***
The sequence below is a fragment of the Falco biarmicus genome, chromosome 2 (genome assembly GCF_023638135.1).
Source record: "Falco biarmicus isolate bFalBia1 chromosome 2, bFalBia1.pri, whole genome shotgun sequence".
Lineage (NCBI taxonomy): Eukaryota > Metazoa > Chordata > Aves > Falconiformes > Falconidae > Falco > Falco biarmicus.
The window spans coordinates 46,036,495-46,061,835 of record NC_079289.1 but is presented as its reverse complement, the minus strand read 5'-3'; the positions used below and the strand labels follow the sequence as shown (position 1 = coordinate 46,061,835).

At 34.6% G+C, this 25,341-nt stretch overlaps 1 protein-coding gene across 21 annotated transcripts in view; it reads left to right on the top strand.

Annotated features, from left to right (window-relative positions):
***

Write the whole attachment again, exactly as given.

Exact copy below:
The sequence below is a fragment of the Falco biarmicus genome, chromosome 2 (genome assembly GCF_023638135.1).
Source record: "Falco biarmicus isolate bFalBia1 chromosome 2, bFalBia1.pri, whole genome shotgun sequence".
Lineage (NCBI taxonomy): Eukaryota > Metazoa > Chordata > Aves > Falconiformes > Falconidae > Falco > Falco biarmicus.
The window spans coordinates 46,036,495-46,061,835 of record NC_079289.1 but is presented as its reverse complement, the minus strand read 5'-3'; the positions used below and the strand labels follow the sequence as shown (position 1 = coordinate 46,061,835).

At 34.6% G+C, this 25,341-nt stretch overlaps 1 protein-coding gene across 21 annotated transcripts in view; it reads left to right on the top strand.

Annotated features, from left to right (window-relative positions):